But it might be even more helpful to remember that there’s no homunculus, no narrative, no revenge. Merely a complex system, one we can understand a bit better if we test and measure and examine it closely.

Fads in belief

Over time, some people embrace edge beliefs like ear candling, the Stein Harmonizer and hydrogen infused water, among thousands of others. Our search for reassurance and belief is built deep into our culture. And if it’s not hurting anyone and you can afford it, a placebo is a fine tool, and often a bargain, possibly effective as well.

It’s fascinating to note, though, that some people have embraced none of these edge ideas, while other people are regulars, moving from one to the other as each loses steam (you’re unlikely to know someone who currently keeps his razor in a pyramid to keep it sharp but it used to be common).

Why the need to switch? Why not stick with one for decades? And if you switch, what story do you tell yourself about this pattern–are you discovering that the prior ones weren’t nearly as effective as you hoped, but this one will definitely be the one? Or is it more likely that focusing on future prospects is simply more effective and enjoyable than acknowledging the long string that came before?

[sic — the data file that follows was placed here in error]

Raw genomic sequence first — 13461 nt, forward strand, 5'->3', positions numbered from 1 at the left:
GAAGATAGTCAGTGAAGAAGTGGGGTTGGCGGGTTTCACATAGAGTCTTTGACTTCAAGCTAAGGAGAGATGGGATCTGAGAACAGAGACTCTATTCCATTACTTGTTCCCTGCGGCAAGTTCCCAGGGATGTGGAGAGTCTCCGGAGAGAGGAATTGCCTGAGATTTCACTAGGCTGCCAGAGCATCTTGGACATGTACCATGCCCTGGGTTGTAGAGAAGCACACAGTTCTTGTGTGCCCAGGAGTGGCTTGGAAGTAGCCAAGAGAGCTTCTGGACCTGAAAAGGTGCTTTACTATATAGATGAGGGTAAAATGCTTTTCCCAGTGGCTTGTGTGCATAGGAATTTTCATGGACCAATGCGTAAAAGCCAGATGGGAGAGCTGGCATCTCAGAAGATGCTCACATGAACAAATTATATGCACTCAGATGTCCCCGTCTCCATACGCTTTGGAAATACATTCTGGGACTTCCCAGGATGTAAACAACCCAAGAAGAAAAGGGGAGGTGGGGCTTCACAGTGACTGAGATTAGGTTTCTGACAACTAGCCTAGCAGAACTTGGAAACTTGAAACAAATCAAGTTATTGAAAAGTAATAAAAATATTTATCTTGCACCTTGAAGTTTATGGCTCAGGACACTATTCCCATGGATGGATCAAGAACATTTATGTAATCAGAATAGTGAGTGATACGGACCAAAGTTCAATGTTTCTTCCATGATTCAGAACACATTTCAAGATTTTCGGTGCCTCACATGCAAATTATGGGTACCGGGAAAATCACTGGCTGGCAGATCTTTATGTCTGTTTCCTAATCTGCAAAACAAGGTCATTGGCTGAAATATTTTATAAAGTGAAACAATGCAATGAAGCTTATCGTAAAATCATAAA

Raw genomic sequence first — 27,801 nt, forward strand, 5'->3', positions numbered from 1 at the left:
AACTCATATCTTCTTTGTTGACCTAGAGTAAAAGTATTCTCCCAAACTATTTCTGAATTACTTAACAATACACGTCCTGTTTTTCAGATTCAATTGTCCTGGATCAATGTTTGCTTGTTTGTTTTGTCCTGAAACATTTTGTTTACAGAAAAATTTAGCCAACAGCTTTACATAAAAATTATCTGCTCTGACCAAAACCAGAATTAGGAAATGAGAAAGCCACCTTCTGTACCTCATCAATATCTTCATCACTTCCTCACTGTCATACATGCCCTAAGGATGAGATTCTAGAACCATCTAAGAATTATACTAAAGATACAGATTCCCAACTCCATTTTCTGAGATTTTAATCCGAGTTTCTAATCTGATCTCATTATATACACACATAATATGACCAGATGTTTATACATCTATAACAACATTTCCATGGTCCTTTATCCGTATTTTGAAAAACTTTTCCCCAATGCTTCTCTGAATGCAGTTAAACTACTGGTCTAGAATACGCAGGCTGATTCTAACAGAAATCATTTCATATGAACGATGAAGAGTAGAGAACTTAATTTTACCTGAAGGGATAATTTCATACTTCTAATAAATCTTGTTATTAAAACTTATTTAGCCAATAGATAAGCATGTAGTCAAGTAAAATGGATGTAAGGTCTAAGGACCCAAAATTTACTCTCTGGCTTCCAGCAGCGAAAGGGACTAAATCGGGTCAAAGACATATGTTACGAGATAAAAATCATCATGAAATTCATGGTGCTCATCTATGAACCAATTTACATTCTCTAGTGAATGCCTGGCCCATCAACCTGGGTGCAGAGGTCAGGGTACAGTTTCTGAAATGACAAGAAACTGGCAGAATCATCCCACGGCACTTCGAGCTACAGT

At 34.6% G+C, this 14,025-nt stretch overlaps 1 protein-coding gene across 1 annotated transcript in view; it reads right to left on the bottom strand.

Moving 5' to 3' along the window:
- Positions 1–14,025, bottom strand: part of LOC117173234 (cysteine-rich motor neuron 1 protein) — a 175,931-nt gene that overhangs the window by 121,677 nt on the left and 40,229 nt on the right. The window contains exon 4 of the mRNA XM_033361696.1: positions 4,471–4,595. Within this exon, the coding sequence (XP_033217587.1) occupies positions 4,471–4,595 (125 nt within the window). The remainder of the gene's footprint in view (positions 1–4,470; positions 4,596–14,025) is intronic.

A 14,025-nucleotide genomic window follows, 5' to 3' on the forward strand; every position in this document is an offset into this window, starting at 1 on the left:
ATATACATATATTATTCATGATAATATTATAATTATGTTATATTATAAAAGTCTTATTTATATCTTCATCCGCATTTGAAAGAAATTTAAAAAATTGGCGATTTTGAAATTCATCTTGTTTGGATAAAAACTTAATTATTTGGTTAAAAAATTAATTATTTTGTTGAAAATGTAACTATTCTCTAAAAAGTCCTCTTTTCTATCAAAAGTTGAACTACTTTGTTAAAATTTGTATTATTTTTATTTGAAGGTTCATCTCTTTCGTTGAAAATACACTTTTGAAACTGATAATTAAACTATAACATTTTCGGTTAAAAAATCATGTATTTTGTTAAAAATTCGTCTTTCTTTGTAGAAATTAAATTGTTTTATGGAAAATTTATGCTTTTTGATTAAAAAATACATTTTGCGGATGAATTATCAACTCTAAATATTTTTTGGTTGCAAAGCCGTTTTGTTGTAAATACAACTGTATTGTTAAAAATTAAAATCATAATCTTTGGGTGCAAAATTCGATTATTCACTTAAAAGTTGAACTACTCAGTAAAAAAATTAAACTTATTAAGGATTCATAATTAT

[The same behaviors can be seen in some stock investors, political pundits and diet gurus as well.]

It’s worth noting that fad beliefs are embraced precisely because they’re fad beliefs–temporary stories that bring solace, not breakthroughs in the long-term engineering of well being.

Should you say ‘please’ to an AI?

There are two reasons we say ‘please’ and ‘thank you’.

The first is pretty obvious. It gives the other person dignity. It acknowledges their humanity. It implies that at some level, this engagement is voluntary.

But of course, none of this is true when we’re talking to Siri or Alexa.

There’s a second reason.

It helps us realize that we might be acting entitled. We forget to bring humility along. “Please” is a narrative to ourselves, one about gratitude and choice. When we start barking orders without regard for what it costs to follow those orders, it’s easy to forget that time and resources are always scarce.

Even when it’s not voluntary, it turns out we benefit when we act as if it might be.

[And should an AI say please and thank you to us? Probably.]